The Belgian Grand Prix, held on Sunday, was an eventful affair. Headlines will likely be dominated by the increasing rivalry within the Mercedes camp after Nico Rosberg admitted that an instance of contact between himself and teammate Lewis Hamilton which left the Briton with a punctured tyre, dropping him to the back of the field, was deliberate. However, the more productive element of the Belgian Grand Prix at Spa was undoubtedly the continued successes of Formula One’s promising young drivers.
Red Bull’s Daniel Ricciardo topped the podium at Sunday’s race and may in the weeks to come be able to capitalise on the situation at Mercedes, enjoying quietly collecting points as he edges ever closer to the top of the driver’s standings. A beneficiary of his constructor’s presence throughout Formula One, the former driver for subsidiary Toro Rosso was promoted to parent team Red Bull at the start of the season, where he has proved real competition for teammate and reigning world champion Sebastian Vettel. The young Australian, who often lauds fellow countryman and previous holder of his Red Bull seat Mark Webber, has challenged both Vettel – an impressive feat given that the German won four consecutive world titles between the 2010 and 2013 seasons – and others on the grid with his rousing performances. Combining impressive lap times and dynamic overtaking manoeuvres, he is fast asserting himself within one of the sport’s most successful teams.
With his first place finish in Belgium totalling his third victory of the year, and the first time he has been awarded consecutive victories after similarly topping the podium at the Hungarian Grand Prix, Ricciardo widened the gap over Ferrari’s Fernando Alonso to stake further claim to his career-high position of third in the current driver’s standings. Though 64 points behind leader Rosberg, the heightened competitiveness between the two Mercedes teammates might yet shorten their lead and allow Ricciardo to challenge for the championship. Winning only one race fewerthan Rosberg, and two under second-placed Hamilton, Red Bull’s newcomer remains firmly in contention.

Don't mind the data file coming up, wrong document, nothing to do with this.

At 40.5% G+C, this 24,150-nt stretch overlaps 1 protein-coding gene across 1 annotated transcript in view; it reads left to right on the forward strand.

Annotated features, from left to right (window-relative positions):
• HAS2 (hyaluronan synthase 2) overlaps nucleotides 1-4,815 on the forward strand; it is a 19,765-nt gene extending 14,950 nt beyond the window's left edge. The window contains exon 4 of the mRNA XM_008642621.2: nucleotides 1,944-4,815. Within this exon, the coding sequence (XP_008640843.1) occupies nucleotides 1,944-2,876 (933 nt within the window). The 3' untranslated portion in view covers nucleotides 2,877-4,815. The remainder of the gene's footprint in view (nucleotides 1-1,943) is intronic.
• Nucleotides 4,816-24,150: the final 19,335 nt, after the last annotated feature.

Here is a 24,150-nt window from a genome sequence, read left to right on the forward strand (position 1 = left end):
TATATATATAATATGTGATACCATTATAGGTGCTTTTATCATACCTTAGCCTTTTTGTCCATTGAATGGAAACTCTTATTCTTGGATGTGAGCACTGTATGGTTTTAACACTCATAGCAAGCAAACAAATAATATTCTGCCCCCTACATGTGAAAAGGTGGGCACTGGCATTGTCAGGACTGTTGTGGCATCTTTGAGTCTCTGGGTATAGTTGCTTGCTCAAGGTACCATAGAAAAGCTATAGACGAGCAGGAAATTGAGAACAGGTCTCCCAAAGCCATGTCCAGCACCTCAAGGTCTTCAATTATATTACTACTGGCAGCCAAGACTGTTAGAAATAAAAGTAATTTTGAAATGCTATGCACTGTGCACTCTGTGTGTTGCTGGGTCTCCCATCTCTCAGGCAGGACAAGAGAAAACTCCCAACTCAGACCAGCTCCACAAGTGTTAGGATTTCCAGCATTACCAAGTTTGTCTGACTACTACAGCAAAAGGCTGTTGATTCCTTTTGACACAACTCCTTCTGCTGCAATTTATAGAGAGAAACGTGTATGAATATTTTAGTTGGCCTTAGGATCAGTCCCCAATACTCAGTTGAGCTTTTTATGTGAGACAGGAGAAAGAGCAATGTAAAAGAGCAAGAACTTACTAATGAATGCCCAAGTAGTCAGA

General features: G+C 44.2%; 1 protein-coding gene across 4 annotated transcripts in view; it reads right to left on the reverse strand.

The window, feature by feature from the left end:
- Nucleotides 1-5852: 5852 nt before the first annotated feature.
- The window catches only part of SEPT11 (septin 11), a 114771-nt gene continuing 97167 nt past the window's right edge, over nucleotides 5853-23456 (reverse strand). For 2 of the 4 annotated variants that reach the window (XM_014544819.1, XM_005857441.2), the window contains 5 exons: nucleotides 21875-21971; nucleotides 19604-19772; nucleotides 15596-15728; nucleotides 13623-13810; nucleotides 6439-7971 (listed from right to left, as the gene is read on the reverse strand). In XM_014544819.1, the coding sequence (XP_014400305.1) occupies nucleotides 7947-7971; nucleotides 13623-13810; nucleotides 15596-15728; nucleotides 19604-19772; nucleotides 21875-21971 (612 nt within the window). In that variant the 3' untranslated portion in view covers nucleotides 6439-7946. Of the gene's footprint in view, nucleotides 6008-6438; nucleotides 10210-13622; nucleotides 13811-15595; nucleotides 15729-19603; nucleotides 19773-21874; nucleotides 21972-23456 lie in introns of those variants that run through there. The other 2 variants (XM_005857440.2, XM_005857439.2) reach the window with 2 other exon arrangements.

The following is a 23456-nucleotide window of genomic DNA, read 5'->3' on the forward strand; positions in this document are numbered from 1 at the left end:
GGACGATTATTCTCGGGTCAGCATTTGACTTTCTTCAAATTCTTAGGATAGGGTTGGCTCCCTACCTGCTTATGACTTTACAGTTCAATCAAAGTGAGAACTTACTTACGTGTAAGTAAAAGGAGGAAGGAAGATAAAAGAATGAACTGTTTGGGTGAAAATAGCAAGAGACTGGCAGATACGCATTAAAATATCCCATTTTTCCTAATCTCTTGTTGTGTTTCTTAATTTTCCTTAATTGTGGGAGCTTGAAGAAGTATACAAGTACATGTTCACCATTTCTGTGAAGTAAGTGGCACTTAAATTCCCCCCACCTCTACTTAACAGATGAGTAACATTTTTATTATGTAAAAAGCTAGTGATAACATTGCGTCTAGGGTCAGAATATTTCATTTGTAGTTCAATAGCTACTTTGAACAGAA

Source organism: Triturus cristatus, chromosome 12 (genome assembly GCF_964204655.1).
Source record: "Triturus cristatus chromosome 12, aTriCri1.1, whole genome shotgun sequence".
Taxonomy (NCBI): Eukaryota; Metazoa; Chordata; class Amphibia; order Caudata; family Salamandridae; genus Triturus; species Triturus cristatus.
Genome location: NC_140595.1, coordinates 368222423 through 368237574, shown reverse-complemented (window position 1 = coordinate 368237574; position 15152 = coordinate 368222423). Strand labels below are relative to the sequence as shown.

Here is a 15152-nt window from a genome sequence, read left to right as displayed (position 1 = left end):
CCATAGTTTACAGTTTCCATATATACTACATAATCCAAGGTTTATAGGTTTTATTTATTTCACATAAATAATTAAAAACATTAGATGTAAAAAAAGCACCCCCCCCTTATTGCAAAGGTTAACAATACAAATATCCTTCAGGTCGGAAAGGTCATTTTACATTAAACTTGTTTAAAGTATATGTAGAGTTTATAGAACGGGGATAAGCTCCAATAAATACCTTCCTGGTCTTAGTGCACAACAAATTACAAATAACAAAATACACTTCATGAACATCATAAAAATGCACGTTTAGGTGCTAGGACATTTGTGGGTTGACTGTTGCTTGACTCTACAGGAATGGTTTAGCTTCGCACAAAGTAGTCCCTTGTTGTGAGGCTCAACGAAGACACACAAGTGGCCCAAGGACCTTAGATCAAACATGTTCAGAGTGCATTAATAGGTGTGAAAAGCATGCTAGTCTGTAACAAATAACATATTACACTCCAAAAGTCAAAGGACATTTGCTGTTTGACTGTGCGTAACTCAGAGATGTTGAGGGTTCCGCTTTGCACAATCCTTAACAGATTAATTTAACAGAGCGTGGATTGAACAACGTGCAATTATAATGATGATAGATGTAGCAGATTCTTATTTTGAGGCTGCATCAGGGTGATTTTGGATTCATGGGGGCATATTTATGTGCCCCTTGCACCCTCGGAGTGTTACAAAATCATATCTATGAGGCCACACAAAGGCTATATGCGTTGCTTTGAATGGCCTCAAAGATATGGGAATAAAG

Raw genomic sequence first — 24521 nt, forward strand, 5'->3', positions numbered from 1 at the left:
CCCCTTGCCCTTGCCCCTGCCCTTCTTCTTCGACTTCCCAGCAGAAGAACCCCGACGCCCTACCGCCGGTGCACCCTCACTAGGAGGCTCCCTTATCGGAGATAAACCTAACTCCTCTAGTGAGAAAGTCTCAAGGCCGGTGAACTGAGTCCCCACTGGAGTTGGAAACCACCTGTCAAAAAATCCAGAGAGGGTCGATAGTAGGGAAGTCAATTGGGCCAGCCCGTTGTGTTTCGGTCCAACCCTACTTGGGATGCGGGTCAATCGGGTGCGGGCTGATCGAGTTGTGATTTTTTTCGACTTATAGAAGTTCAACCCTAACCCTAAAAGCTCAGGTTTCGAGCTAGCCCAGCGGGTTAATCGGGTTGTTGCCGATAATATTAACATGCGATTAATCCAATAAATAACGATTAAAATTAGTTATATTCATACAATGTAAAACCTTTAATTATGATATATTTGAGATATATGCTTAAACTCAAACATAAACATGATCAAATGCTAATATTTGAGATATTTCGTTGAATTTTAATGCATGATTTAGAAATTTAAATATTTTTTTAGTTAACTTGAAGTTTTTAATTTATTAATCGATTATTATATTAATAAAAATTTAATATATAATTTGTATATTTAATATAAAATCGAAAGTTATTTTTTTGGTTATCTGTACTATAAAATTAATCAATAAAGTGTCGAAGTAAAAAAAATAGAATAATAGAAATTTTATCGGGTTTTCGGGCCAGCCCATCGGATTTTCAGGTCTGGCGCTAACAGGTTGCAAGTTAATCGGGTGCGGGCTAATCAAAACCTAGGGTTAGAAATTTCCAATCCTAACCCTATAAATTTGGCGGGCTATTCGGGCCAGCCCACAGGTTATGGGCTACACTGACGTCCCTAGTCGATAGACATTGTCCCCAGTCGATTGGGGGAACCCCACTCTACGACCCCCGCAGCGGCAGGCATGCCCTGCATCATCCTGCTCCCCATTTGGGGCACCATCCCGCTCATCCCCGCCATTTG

Ricciardo, pleasingly, is far from the extent of the young talent emerging in Formula One. While he took first with a strong drive in an established Red Bull team, third place went to Valterri Bottas in a resurgent Williams.
Like Ricciardo, Bottas is beginning to overshadow a more established teammate with Felipe Massa, formerly of Ferrari, finishing a full ten places behind him in 13th. Fifth in the championship and filling the gap to fourth placed Alonso to just 11 points, Bottas’ assertive style has been perfectly complimented by the thunderous straight-line speed of his car. Demonstrably benefiting from the experience of teammate Massa and the tutelage of legendary team boss Sir Frank Williams, certain to be enjoying his team’s recent renaissance, Bottas is showing himself to be a talent to watch in the weeks, and indeed years, to come.
Similarly proving his presence in the top tier of world racing is truly deserved is Kevin Magnussen. The second youngest driver on the grid – Daniel Kvyat, who took Ricciardo’s place at Toro Rosso, started the season aged just 19 to become the joint sixth youngest driver to ever start a Formula One race – Magnussen had big shoes to fill as McLaren continued to search for a replacement for Lewis Hamilton. Taking over from Sergio Perez, himself a dynamic young talent who stood out during his time at Sauber and has transitioned well into new team Force India, Magnussen has consistently delivered in a McLaren car that has found mounting a legitimate push for consistent podium finishes challenging in recent seasons.
The young Dane has proved a wise acquisition for McLaren as they look to rebuild, aiming to provide talented drivers Magnussen and former world champion Jenson Button a more competitive drive in the near future.
With the emergence of these young talents, who continue to challenge the grid’s more established names, the future looks bright for Formula One.
How might the likes of Ricciardo build on early successes?